Last week, as I sat down to pen this month’s travel article for My Destination Rajasthan, I looked for a subject, an inspiration. After deliberating on many topics, I started watching the ‘idiot box’ before zeroing on any particular topic. A serial coming on one of the channels caught my fancy. It was the tale of valor and sacrifice of Maharana Pratap, the heroic Rajput king of Mewar (present day, southern Rajasthan). That coupled with the fact that my hometown of Udaipur, just about celebrated Maharana Pratap’s 473rd birthday on 11th June, gave me my topic for this month’s travel article-
“On the trail of Maharana Pratap-Retracing the journey of the great Rajput warrior king”.
Presenting to you the article I have written for MyDestination for the month of June.
Rajputana as Rajasthan was once known has been the homeland of the Rajputs, a fierce martial warrior clan for centuries. The clan which is renowned for its fighting prowess and love for the motherland has produced many great warrior kings but Maharana Pratap Singh of the Royal House of Mewar is arguably the most famous amongst them.
Born to Maharana Udai Singh II and his wife Rani Jeevant Kanwar in the magnificent fortress of Kumbhalgarh on 9th May 1540 AD, Maharana Pratap spent his whole life fighting the invading army of Akbar, the Mughal emperor of Delhi who had captured Chittorgarh, the traditional seat of power and the capital of the state of Mewar. The brave Maharana took an oath renouncing royal lifestyle, eating simple food from plates made of leaves and sleeping on the floor till he drove away the invaders from his beloved motherland, endearing him more to the masses and making him a part of folklore.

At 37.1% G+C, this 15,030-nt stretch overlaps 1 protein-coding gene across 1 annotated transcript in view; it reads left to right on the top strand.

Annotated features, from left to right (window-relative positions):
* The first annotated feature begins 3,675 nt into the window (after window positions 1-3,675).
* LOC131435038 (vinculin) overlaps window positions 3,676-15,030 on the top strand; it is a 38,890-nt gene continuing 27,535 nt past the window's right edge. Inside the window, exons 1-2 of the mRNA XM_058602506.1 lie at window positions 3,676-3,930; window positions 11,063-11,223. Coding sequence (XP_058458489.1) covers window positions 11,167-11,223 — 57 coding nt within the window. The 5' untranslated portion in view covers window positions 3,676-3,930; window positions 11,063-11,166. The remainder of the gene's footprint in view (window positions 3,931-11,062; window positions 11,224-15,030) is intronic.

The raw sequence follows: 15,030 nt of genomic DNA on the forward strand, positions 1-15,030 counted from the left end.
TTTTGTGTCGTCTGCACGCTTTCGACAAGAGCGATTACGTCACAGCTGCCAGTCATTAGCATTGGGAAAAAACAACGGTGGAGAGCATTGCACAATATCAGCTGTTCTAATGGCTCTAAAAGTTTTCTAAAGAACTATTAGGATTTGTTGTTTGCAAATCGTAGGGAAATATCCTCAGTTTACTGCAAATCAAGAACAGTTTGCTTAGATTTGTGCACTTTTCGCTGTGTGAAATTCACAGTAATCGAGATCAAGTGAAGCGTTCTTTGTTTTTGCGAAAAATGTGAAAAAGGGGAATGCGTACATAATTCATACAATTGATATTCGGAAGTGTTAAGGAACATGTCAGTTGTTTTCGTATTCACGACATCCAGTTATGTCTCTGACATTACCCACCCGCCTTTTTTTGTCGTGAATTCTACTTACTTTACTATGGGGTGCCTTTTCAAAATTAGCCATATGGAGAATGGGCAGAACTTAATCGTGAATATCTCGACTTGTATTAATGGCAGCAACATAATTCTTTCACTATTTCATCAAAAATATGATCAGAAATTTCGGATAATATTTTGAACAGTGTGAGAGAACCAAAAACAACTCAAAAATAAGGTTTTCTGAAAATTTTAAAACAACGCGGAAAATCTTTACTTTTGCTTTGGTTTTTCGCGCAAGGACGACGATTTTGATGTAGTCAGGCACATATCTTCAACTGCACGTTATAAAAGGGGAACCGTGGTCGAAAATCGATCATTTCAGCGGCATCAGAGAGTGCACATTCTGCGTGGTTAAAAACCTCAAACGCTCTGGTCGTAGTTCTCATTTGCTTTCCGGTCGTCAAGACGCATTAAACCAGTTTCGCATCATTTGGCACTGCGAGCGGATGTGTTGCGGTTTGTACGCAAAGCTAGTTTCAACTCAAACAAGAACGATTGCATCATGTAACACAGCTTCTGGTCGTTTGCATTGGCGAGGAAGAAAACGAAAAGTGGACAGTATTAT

The sight of Maharana Pratap on his loyal steed Chetak backed by a legion of the native Bhil tribesmen of the Aravali ranges and Rajput warriors, perfect in the art of guerrilla warfare apt for the hilly terrain, struck fear in the hearts of the marauding army for years. By the time of his death, the Maharana had freed most of Mewar from the Mughals with the exception of Chittorgarh.
In an attempt to retrace the trail of the most famous son of Rajasthan, I am presenting to you the places that have utmost importance in the life and times of Maharana Pratap.
1) Kumbhalgarh Fort- About 85 kms north-west of Udaipur, perched magnificently on top of a 3,500 feet high hill of the Aravali ranges, is the famed fortress of Kumbhalgarh. This formidable fort on the border of the kingdoms of Mewar and Marwar was strategically built on the remnants of an old citadel in the 15th century by Maharana Kumbha. As mentioned above, the fort is also the birthplace of Maharana Pratap. So in effect, it is where it all started.
The Kumbhalgarh fort is huge and is in a pretty good condition even today, after centuries. In fact, the walls of the fort extend over 36 kms and are the second-longest continuous wall in the world after the Great Wall of China. Within the fort, there are seven fortified gateways, palaces, gardens and more than 360 temples, the most famous of which is the temple of the Hindu god, Lord Shiva.
The lush forest encompassing the fort has been converted into the Kumbhalgarh Wildlife Sanctuary and adds to the spectacular panoramic view that is on offer from the top of this ‘impregnable’ fort, especially during the rainy season.
2) Chittorgarh Fort- The erstwhile capital of the kingdom of Mewar is located at a distance of about 110 kms east of Udaipur, overlooking the rivers Berach and Gambheri. It was the seat of power of the royal house of Mewar and Maharana Udai Singh II ruled his territories from here till 1559 AD when the fort was attacked, ransacked and captured by Emperor Akbar. Maharana Pratap waged a life- long struggled to win back the fort of Chittorgarh.
The Chittorgarh fort is the largest fort in India in terms of area and traces its origins to the 7th century AD. The fort has seven fortified gates, four palace complexes and innumerable historical monuments such as the Vijay Stambh and the Kirti Stambh besides 19 main temples. In the present, the fort is a major tourist attraction attracting visitors not only from India but the world over.